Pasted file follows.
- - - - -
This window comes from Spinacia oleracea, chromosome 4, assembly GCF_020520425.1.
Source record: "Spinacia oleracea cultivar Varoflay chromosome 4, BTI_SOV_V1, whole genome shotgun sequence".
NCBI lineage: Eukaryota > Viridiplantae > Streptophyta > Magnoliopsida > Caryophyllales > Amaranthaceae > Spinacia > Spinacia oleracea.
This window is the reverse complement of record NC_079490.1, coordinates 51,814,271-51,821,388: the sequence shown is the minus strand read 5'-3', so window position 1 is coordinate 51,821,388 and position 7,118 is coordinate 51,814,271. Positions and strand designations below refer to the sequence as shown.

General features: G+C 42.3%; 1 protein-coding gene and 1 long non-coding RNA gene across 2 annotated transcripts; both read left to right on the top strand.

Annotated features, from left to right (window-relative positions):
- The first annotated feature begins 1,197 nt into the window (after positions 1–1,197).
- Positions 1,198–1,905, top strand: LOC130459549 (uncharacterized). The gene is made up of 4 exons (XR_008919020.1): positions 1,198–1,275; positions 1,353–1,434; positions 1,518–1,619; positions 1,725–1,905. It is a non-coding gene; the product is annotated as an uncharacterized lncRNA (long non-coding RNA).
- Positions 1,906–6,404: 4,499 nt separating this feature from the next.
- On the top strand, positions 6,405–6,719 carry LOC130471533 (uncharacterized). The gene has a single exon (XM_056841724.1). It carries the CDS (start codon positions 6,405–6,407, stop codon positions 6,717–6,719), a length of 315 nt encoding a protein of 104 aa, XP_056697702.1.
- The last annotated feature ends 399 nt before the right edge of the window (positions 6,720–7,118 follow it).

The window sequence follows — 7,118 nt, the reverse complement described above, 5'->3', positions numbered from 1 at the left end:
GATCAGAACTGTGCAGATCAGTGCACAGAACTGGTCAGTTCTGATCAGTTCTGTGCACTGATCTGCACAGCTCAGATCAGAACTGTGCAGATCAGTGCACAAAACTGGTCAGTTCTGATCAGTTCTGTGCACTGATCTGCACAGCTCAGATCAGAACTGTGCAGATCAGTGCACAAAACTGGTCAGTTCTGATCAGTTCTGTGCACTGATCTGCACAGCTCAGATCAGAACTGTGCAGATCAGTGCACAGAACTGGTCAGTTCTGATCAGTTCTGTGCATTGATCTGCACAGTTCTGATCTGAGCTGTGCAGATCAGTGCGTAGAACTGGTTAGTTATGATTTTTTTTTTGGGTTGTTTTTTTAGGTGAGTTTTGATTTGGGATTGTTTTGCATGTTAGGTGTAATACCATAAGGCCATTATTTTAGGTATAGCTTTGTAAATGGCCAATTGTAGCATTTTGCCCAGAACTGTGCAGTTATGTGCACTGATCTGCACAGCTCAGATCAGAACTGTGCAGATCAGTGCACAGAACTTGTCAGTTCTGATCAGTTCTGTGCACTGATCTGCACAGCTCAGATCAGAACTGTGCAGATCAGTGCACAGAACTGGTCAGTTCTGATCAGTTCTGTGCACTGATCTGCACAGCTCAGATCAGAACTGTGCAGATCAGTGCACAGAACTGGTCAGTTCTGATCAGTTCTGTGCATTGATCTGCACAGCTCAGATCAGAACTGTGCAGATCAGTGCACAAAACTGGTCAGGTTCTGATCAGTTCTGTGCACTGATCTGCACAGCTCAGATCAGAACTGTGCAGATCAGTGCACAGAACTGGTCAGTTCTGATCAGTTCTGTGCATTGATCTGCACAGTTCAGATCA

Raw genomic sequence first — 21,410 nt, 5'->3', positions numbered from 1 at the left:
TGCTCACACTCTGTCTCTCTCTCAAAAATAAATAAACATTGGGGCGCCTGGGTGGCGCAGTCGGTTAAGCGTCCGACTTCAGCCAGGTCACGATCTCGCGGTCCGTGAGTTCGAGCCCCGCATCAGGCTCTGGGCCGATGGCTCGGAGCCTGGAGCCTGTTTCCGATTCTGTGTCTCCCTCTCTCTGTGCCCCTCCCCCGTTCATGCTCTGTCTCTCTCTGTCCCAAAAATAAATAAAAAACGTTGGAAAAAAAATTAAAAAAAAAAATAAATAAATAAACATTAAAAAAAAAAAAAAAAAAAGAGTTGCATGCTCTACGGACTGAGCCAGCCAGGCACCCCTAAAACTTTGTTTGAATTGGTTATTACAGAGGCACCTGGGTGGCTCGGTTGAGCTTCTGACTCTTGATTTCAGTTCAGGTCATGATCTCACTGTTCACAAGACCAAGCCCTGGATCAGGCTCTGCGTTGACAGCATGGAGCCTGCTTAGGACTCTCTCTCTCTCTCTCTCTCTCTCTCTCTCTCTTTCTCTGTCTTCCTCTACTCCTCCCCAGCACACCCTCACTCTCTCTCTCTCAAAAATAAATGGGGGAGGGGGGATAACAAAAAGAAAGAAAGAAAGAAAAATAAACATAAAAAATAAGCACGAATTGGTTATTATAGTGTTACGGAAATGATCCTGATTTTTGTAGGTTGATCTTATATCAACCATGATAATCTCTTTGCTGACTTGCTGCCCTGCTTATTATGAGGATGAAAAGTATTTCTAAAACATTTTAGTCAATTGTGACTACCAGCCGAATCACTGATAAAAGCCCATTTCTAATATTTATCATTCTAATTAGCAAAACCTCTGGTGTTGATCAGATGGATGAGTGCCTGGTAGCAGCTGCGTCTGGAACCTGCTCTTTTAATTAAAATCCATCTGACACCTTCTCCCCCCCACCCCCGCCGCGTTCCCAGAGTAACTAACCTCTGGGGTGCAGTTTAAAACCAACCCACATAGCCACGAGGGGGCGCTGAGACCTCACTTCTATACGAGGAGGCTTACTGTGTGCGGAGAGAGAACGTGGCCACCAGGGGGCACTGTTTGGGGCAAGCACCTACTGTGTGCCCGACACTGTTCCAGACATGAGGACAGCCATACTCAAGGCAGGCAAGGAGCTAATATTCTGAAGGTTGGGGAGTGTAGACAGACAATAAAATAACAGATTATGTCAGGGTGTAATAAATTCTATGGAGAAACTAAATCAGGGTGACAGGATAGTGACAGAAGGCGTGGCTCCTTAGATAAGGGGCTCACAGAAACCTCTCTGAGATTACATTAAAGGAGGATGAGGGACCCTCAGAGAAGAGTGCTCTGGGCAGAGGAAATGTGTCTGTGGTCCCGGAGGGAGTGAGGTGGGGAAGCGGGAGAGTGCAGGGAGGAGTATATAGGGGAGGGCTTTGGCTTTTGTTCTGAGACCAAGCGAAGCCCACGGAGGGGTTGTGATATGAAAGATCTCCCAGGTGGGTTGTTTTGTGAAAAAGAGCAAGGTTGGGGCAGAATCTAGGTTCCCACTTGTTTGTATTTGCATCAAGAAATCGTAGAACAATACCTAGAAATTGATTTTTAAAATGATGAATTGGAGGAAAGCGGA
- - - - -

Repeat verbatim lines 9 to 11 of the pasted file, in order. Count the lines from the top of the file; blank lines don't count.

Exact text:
- Positions 1,906–6,404: 4,499 nt separating this feature from the next.
- On the top strand, positions 6,405–6,719 carry LOC130471533 (uncharacterized). The gene has a single exon (XM_056841724.1). It carries the CDS (start codon positions 6,405–6,407, stop codon positions 6,717–6,719), a length of 315 nt encoding a protein of 104 aa, XP_056697702.1.
- The last annotated feature ends 399 nt before the right edge of the window (positions 6,720–7,118 follow it).